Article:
9th Feb 2019 in FebMusMo

  • Feb. 19, 2019, 10:55 p.m.
  • |
  • Public

“A song that reminds you of a VERY specific place or moment.”

I remember through relation. If audio media is playing that has any ability to stimulate me, for better or worse, I’ll typically get everything around me imprinted in my memory with the song or sound. That being said, I have an impossible amount that I could mention, but I’m trying hard to pick just one.

I feel pulled to mention this one, so I’ll roll with it.

I saw Nightwish in Oklahoma City, at the Diamond Ballroom. It was my very first concert. I was in my late teens–something like 17–and would start transitioning into malehood the next year, so, at the time, I was a tiny weird chick with awfully homemade dreads.


I met Annette’s (singer at the time) personal attendant outside the hotel before we left for the show. I told him good day in Finnish. (Hyvää päivää.) He told me he was swedish. I was beyond embarrassed, but I shook his hand anyway. Turns out, we we’re staying at the same hotel as the band, on the same floor, but at opposite ends.

It was cold as balls and the line was long to get into the venue. I wasn’t as close to the stage as I wanted to have been because my dad’s girlfriend ran us late. The concert was amazing. A weighty dwarf tried to start a mosh going but got no takers. He shoved the fuck out of me, though. I was mad enough to kill him at the time, Tony little me, but I love the memory now. Even with Annette, they put on a hell of a show. I’ll never forget the Poet and the Pendulum live.

On the way to the hotel room, we managed to ride the elevator with the bassist, Marco Hietala, the guitarist, Emppu Vuorinen, and a roadie with an ice chest. We were stuck at the vending machine beside the elevators and I could have outright died when I looked up and saw them coming. My dad and Marco did all of the talking. Emppu smiled big and said nothing, but at one point, toasted his Heineken at us with a small acknowledging noise. My dumb ass thought it was a Sprite.

Midway up, a gathering of people joined the elevator ride, all wearing the same thing. Some kind of group for a youth sports team, I think. The chatty woman among them said to Marco, “Oh, you’re in a band?? Are you Christian, or regular?” Those exact fucking words. And his reply, with admirable hesitance and politeness was “we’re.... kind of metal.” Very soft-spoken and humble. Conversation was replaced with awkward silence until they departed. We got off at the same floor and parted ways, and I issued them a good night in Finnish, (Hyvää yötä), in a terrible accent I’m sure. At least I knew they weren’t Swedish.

I had so much adrenaline from that moment I couldn’t sleep. I gushed to online friends about it and figured none of them believed me. I had been too paralyzed to take a fucking picture in the crowded elevator. It would have felt so awkward. I only had a handheld camera, not a phone.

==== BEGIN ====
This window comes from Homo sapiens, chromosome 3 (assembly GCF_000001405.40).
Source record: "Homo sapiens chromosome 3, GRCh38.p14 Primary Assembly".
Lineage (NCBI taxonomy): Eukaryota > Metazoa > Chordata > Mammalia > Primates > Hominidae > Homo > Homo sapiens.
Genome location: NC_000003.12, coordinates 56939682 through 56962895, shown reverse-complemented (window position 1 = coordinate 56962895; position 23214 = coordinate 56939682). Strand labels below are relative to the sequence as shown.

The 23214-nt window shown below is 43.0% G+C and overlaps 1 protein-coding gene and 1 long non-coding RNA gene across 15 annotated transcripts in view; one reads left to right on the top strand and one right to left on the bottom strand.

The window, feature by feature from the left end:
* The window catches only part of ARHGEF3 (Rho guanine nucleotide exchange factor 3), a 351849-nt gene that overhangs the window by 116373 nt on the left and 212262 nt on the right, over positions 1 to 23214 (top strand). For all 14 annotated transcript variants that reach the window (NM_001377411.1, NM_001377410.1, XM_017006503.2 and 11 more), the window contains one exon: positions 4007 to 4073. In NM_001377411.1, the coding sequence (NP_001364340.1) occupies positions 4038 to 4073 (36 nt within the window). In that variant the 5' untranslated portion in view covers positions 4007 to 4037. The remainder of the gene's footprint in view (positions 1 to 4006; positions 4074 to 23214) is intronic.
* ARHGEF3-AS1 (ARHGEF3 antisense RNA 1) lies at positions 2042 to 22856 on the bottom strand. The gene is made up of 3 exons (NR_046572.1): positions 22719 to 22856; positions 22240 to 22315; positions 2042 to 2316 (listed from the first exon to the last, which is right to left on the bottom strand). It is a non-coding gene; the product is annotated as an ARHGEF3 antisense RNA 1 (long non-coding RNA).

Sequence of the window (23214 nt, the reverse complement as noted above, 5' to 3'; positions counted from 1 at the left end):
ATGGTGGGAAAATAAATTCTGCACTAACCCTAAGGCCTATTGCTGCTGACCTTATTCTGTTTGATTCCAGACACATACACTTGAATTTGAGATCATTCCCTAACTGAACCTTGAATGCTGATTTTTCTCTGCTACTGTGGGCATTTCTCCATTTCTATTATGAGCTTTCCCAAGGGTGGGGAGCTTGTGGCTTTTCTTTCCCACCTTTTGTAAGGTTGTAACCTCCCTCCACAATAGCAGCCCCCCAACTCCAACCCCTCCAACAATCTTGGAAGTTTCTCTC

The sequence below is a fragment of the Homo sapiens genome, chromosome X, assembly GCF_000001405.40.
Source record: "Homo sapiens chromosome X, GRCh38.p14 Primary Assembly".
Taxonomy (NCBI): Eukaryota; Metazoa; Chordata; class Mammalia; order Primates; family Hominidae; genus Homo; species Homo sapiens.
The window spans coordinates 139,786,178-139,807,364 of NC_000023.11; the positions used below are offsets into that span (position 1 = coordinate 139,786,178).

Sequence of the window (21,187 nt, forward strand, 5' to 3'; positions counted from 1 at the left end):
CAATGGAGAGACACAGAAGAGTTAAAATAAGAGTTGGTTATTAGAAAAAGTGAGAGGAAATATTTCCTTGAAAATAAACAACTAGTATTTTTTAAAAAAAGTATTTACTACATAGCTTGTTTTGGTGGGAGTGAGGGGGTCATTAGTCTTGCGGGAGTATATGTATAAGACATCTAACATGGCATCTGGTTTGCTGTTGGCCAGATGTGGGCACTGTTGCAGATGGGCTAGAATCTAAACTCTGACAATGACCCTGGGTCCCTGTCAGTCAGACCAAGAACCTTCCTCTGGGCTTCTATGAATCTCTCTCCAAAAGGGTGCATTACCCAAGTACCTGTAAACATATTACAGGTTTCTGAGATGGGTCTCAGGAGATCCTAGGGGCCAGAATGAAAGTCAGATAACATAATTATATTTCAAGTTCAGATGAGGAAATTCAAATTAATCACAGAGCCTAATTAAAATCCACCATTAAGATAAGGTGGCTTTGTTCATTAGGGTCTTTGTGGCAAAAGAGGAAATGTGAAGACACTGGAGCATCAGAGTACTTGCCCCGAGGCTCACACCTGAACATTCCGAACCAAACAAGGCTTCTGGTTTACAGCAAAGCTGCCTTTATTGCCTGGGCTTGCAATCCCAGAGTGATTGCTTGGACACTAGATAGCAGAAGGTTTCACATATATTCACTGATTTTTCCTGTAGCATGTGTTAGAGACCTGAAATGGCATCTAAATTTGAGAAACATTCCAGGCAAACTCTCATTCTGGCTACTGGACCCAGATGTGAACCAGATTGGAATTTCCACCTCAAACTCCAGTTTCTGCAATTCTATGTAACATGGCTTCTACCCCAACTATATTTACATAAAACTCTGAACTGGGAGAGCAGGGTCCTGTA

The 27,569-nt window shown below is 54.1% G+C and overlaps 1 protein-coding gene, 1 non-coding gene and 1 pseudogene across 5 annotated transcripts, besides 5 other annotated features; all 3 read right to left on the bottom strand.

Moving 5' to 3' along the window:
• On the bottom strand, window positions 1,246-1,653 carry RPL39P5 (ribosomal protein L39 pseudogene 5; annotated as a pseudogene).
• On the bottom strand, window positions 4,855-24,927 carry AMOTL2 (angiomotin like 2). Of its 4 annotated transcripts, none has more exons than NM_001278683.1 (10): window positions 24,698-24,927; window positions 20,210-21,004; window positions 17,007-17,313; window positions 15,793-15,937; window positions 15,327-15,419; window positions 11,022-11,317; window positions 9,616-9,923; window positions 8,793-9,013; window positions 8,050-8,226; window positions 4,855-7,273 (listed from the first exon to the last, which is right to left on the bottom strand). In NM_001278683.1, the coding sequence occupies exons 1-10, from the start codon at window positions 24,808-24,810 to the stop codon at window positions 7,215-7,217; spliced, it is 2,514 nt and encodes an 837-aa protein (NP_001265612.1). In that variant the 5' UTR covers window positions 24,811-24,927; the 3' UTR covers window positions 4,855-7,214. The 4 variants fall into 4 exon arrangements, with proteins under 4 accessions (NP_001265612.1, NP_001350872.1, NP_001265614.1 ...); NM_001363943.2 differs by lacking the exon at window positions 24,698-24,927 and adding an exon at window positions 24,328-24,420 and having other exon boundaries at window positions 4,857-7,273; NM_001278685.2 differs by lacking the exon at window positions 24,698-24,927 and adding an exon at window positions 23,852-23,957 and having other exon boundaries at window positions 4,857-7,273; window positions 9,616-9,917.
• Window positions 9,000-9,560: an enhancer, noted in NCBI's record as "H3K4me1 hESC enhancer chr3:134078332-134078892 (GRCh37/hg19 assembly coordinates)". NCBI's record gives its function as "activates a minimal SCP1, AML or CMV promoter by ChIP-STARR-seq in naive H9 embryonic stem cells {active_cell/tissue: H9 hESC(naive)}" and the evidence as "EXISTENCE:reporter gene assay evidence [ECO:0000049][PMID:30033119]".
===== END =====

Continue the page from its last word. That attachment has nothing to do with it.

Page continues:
We departed for home early that next morning. I’d hardly slept, but I wasnt tired in the least. It’d be hours before we got home and it was extremely overcast and bitterly chill. I had a classic iPod with 160gb and very few albums loaded onto it. One of them was Nightwish’s best-of compilation, Highest Hopes. I put it on shuffle with my earbuds in.

Then, the song happened. It shuffled onto a song called Creek Mary’s Blood. I wasn’t familiar with it, but by the end, I knew I’d never forget it.

We were driving south through the rolling mountain foothills of SE Oklahoma. It was November and the trees were already bare. I looked on that landscape with different eyes while that song played. On the way there, the landscape had been a hurdle of inconvenience between me and the event. It was modern roads and gas stations. On the way home, I noticed every bole and snag, every patch of farmland and low, dark cloud. I could feel the textures with my eyes. I felt the history of the land and felt drawn to the tragedies of the people here before us. I usually sympathized against the settling of the US by European entities anyway, but in that moment, it had enraptured my soul and it was all I knew.

The poem in the song is Lakota and not something that would have originated in Oklahoma, but it chilled me to the bone none the less. I’d still love to know that language. It is amazing.

So, anyway, when that song comes on, rare occasion that it is, immediately I’m seventeen again. I feel the cold of near winter. I see the sullen landscape, grey and dreary, shadows on rolling hills. I want to touch the crests of withered prairie grass in the flats of the valleys and watch those low clouds creep eerily by. It sedates me, sobers me, and takes me far out of my own body and experience. Words can never express.

Anyway, thanks for coming to my TEDtalk, lmao. Didn’t intend to post that much.

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